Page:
For fans of the movie “The Batman,” this graphic novel provides the same detective noir, but with former sidekick Robin, Dick Grayson, in the bat suit. This graphic novel combines Grayson’s ego struggle between who he is inside and outside of the cowl with his case to track down a killer who hits a little too close to home. This story is dark and gritty and filled with plenty of twists and turns.

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“Through the Woods” by Emily Carroll 

This graphic novel illustrates a handful of uncanny folktales reminiscent of “Scary Stories to Tell in the Dark.” This is the perfect spooky book to read intermittently throughout the semester, as it is broken up into multiple short stories, or all in one go. There’s no gore, but this book’s stories and illustrations are sure to leave you more than a little unsettled. 

“She Gets the Girl” by Rachael Lippincott and Alyson Derrick 

“She Gets the Girl” follows two incoming college freshmen as they leave their hometowns for the first time in hope of a fresh start and something bigger. Alex is hellbent on proving to her sort-of-girlfriend that she’s capable of commitment and sees Molly’s crush on their classmate as an opportunity to do just that. In the midst of Alex’s five-step plan to get the girl, she and Molly start to realize that something more than just friendship is growing between them. This book is perfect for first-year students feeling homesick and who need a little bit of validation.

“A Long Way to a Small, Angry Planet” by Becky Chambers

This romp of a space opera is full of diverse and witty characters as they explore the universe. There’s found family, lots of shenanigans and a rich world of planets and people to meet along the way. If you want a book that feels like an old episode of “Star Trek” and leaves the complex politics and conflicts behind for a more light-hearted story, this is the one for you.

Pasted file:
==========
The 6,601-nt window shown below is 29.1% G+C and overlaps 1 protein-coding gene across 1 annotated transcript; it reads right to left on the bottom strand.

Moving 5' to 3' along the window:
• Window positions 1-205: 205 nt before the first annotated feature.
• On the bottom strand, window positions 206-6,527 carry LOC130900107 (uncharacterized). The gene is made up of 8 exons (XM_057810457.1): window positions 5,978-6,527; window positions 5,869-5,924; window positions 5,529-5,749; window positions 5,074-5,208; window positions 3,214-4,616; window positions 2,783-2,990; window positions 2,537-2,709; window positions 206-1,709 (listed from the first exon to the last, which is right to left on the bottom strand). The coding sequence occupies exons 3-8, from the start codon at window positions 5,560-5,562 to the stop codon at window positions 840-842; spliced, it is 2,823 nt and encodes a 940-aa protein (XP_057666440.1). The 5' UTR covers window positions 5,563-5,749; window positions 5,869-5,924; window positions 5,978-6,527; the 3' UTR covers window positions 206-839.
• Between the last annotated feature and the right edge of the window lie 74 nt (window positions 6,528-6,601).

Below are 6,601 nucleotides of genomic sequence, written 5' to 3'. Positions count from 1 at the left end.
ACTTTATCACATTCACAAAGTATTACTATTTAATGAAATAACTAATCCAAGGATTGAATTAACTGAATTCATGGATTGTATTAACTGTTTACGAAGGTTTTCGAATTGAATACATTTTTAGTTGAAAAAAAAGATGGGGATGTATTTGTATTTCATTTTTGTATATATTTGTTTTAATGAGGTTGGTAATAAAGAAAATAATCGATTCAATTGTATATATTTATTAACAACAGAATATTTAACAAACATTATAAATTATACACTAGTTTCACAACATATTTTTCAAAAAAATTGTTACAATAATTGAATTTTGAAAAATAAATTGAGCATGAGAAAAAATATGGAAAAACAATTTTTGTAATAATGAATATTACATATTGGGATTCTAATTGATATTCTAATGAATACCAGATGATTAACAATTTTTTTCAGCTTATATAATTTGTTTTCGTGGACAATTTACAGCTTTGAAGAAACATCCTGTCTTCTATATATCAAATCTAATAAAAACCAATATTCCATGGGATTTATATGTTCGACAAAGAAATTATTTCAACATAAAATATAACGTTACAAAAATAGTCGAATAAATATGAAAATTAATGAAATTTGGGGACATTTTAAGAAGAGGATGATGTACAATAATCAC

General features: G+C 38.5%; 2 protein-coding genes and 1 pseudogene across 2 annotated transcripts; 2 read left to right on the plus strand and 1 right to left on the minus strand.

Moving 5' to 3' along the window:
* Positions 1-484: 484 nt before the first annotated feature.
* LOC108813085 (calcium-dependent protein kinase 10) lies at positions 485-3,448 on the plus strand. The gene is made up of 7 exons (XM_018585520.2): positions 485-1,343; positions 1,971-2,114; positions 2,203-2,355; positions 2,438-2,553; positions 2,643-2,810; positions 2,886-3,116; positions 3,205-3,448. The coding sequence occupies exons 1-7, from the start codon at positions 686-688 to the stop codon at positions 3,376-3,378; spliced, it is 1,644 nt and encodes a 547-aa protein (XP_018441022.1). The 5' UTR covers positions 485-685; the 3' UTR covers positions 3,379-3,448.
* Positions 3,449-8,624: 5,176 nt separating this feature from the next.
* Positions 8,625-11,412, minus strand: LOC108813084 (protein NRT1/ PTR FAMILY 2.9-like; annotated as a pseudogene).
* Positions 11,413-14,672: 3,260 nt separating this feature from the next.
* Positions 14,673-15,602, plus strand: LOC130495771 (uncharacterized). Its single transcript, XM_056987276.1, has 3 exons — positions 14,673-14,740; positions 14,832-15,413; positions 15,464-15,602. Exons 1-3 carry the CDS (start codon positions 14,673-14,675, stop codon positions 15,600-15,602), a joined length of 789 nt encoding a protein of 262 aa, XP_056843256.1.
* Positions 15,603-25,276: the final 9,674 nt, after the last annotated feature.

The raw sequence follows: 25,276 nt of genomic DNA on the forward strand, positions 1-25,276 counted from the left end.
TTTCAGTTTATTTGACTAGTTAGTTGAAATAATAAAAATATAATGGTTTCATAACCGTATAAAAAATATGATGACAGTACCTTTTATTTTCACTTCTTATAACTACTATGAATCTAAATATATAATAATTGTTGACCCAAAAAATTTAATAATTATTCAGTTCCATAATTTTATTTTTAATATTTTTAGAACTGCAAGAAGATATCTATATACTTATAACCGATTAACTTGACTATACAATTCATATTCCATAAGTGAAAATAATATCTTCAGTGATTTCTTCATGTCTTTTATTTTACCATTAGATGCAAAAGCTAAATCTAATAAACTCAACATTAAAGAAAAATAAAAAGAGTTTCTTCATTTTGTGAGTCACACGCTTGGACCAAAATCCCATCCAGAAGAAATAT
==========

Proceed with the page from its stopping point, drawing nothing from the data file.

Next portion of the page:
“The Complete Poems of Hart Crane” by Hart Crane

Hart Crane was a modernist poet from the early 1900s. Some of his most notable works, such as “The Bridge” and “Voyages,” can be found in this edition, alongside some of his unfinished works. Crane’s poetry is extremely stylized and encompasses many aspects of his life, such as his queer relationships and his battle with mental illness. Equal parts beautiful and devastating, this collection of his works has a little something for everyone.

Where to buy 

Now that you’ve found your next read, you’ve got to know where to buy it. Luckily, there are many bookstores in Tucson that offer books both used and new. With multiple Barnes and Nobles and Bookmans locations that are always accessible, Tucson is also home to many small and local bookstores to choose from. 

Fourth Avenue has two to offer, with Antigone Books, where you can find all of the latest reads and even order books through their website, as well as The Book Stop, where you can shop through numerous used books. Leaving Fourth Avenue, there is Littlest Bookshop located at  5011 E. Fifth St. which sells new books and Mostly Books at 6208 E. Speedway Blvd. which has new and used books.